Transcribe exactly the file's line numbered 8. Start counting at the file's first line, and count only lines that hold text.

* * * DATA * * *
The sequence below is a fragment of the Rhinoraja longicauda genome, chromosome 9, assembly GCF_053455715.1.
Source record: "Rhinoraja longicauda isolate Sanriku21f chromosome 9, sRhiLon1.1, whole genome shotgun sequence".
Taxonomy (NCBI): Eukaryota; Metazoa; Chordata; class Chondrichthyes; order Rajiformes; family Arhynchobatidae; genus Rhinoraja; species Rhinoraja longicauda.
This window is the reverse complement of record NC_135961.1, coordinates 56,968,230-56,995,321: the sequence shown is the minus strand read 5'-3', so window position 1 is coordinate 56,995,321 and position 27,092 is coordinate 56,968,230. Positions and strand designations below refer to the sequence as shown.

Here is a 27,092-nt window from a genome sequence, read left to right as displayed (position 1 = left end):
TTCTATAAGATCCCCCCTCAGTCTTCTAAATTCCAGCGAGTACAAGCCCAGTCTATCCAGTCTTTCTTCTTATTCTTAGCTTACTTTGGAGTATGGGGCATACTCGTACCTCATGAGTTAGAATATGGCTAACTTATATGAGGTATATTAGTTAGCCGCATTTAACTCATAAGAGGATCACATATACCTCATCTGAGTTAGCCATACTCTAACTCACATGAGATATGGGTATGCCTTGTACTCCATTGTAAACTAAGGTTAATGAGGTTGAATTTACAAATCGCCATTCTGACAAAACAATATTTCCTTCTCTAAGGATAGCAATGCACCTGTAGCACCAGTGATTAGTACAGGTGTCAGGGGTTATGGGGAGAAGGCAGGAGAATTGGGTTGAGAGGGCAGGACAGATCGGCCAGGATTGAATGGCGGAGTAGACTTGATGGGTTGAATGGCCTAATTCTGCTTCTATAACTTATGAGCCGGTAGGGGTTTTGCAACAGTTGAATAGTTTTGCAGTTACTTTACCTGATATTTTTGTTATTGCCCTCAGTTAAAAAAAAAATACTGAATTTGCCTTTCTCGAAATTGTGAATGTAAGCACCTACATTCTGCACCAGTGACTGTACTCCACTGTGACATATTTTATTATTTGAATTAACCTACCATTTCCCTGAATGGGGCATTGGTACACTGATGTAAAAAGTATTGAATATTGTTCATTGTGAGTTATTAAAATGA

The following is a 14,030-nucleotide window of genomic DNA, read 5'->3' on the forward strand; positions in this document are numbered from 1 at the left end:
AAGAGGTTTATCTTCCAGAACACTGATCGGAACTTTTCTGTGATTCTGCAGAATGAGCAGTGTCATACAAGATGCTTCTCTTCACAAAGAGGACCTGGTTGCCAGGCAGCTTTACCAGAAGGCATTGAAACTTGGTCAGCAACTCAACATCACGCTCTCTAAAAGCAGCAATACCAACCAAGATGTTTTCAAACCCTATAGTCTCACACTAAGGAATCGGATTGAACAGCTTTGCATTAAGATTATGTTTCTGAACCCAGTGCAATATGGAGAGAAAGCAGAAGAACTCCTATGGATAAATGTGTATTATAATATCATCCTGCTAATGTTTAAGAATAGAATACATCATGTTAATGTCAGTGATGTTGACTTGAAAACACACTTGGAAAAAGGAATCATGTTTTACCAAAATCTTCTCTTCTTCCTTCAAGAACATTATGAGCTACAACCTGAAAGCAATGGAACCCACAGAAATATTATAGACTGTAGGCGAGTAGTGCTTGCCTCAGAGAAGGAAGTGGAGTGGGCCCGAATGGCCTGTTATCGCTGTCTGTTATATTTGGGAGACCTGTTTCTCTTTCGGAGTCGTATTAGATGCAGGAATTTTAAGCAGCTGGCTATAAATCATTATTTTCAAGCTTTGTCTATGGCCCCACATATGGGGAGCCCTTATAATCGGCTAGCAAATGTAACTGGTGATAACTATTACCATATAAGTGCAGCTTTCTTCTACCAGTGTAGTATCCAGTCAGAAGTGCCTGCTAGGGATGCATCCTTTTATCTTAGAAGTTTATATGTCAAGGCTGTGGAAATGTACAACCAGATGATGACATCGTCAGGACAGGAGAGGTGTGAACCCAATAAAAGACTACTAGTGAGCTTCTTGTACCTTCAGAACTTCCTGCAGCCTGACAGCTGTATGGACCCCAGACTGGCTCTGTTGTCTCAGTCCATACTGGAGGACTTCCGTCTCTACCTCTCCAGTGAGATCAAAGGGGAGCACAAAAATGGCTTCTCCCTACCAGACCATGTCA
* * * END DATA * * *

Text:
AAGAGGTTTATCTTCCAGAACACTGATCGGAACTTTTCTGTGATTCTGCAGAATGAGCAGTGTCATACAAGATGCTTCTCTTCACAAAGAGGACCTGGTTGCCAGGCAGCTTTACCAGAAGGCATTGAAACTTGGTCAGCAACTCAACATCACGCTCTCTAAAAGCAGCAATACCAACCAAGATGTTTTCAAACCCTATAGTCTCACACTAAGGAATCGGATTGAACAGCTTTGCATTAAGATTATGTTTCTGAACCCAGTGCAATATGGAGAGAAAGCAGAAGAACTCCTATGGATAAATGTGTATTATAATATCATCCTGCTAATGTTTAAGAATAGAATACATCATGTTAATGTCAGTGATGTTGACTTGAAAACACACTTGGAAAAAGGAATCATGTTTTACCAAAATCTTCTCTTCTTCCTTCAAGAACATTATGAGCTACAACCTGAAAGCAATGGAACCCACAGAAATATTATAGACTGTAGGCGAGTAGTGCTTGCCTCAGAGAAGGAAGTGGAGTGGGCCCGAATGGCCTGTTATCGCTGTCTGTTATATTTGGGAGACCTGTTTCTCTTTCGGAGTCGTATTAGATGCAGGAATTTTAAGCAGCTGGCTATAAATCATTATTTTCAAGCTTTGTCTATGGCCCCACATATGGGGAGCCCTTATAATCGGCTAGCAAATGTAACTGGTGATAACTATTACCATATAAGTGCAGCTTTCTTCTACCAGTGTAGTATCCAGTCAGAAGTGCCTGCTAGGGATGCATCCTTTTATCTTAGAAGTTTATATGTCAAGGCTGTGGAAATGTACAACCAGATGATGACATCGTCAGGACAGGAGAGGTGTGAACCCAATAAAAGACTACTAGTGAGCTTCTTGTACCTTCAGAACTTCCTGCAGCCTGACAGCTGTATGGACCCCAGACTGGCTCTGTTGTCTCAGTCCATACTGGAGGACTTCCGTCTCTACCTCTCCAGTGAGATCAAAGGGGAGCACAAAAATGGCTTCTCCCTACCAGACCATGTCA